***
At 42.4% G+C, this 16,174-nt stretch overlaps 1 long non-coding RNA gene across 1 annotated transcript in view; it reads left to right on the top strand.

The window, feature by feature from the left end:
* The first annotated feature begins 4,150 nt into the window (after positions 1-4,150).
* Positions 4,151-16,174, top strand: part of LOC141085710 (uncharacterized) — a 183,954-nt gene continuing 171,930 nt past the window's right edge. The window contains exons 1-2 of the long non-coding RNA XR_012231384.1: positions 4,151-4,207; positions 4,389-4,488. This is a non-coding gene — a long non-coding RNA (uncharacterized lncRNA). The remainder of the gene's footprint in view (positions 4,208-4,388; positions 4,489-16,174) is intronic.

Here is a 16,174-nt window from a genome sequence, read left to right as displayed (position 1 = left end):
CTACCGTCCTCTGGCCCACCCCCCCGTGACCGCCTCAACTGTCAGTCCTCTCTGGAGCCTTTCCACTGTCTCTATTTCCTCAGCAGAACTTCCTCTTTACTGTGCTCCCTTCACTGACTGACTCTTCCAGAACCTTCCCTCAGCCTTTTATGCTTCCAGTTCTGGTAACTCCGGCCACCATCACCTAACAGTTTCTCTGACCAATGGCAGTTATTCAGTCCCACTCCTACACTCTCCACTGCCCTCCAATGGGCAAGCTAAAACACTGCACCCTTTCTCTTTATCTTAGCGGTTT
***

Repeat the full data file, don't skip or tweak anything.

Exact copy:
At 42.4% G+C, this 16,174-nt stretch overlaps 1 long non-coding RNA gene across 1 annotated transcript in view; it reads left to right on the top strand.

The window, feature by feature from the left end:
* The first annotated feature begins 4,150 nt into the window (after positions 1-4,150).
* Positions 4,151-16,174, top strand: part of LOC141085710 (uncharacterized) — a 183,954-nt gene continuing 171,930 nt past the window's right edge. The window contains exons 1-2 of the long non-coding RNA XR_012231384.1: positions 4,151-4,207; positions 4,389-4,488. This is a non-coding gene — a long non-coding RNA (uncharacterized lncRNA). The remainder of the gene's footprint in view (positions 4,208-4,388; positions 4,489-16,174) is intronic.

Here is a 16,174-nt window from a genome sequence, read left to right as displayed (position 1 = left end):
CTACCGTCCTCTGGCCCACCCCCCCGTGACCGCCTCAACTGTCAGTCCTCTCTGGAGCCTTTCCACTGTCTCTATTTCCTCAGCAGAACTTCCTCTTTACTGTGCTCCCTTCACTGACTGACTCTTCCAGAACCTTCCCTCAGCCTTTTATGCTTCCAGTTCTGGTAACTCCGGCCACCATCACCTAACAGTTTCTCTGACCAATGGCAGTTATTCAGTCCCACTCCTACACTCTCCACTGCCCTCCAATGGGCAAGCTAAAACACTGCACCCTTTCTCTTTATCTTAGCGGTTT